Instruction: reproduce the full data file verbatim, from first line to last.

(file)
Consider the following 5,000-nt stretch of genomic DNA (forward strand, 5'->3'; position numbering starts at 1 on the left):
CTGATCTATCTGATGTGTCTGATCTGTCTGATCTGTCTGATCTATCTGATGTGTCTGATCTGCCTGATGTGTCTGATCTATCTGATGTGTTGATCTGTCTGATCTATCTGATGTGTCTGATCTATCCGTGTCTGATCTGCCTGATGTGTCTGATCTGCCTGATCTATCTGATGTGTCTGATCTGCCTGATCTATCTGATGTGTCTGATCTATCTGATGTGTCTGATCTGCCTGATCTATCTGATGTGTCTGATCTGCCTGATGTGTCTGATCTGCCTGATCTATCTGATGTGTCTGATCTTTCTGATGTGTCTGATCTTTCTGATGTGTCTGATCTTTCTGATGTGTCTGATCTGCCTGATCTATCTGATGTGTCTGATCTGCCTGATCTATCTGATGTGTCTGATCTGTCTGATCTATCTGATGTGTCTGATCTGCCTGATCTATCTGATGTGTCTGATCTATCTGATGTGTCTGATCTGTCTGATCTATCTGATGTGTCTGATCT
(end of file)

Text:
Consider the following 5,000-nt stretch of genomic DNA (forward strand, 5'->3'; position numbering starts at 1 on the left):
CTGATCTATCTGATGTGTCTGATCTGTCTGATCTGTCTGATCTATCTGATGTGTCTGATCTGCCTGATGTGTCTGATCTATCTGATGTGTTGATCTGTCTGATCTATCTGATGTGTCTGATCTATCCGTGTCTGATCTGCCTGATGTGTCTGATCTGCCTGATCTATCTGATGTGTCTGATCTGCCTGATCTATCTGATGTGTCTGATCTATCTGATGTGTCTGATCTGCCTGATCTATCTGATGTGTCTGATCTGCCTGATGTGTCTGATCTGCCTGATCTATCTGATGTGTCTGATCTTTCTGATGTGTCTGATCTTTCTGATGTGTCTGATCTTTCTGATGTGTCTGATCTGCCTGATCTATCTGATGTGTCTGATCTGCCTGATCTATCTGATGTGTCTGATCTGTCTGATCTATCTGATGTGTCTGATCTGCCTGATCTATCTGATGTGTCTGATCTATCTGATGTGTCTGATCTGTCTGATCTATCTGATGTGTCTGATCT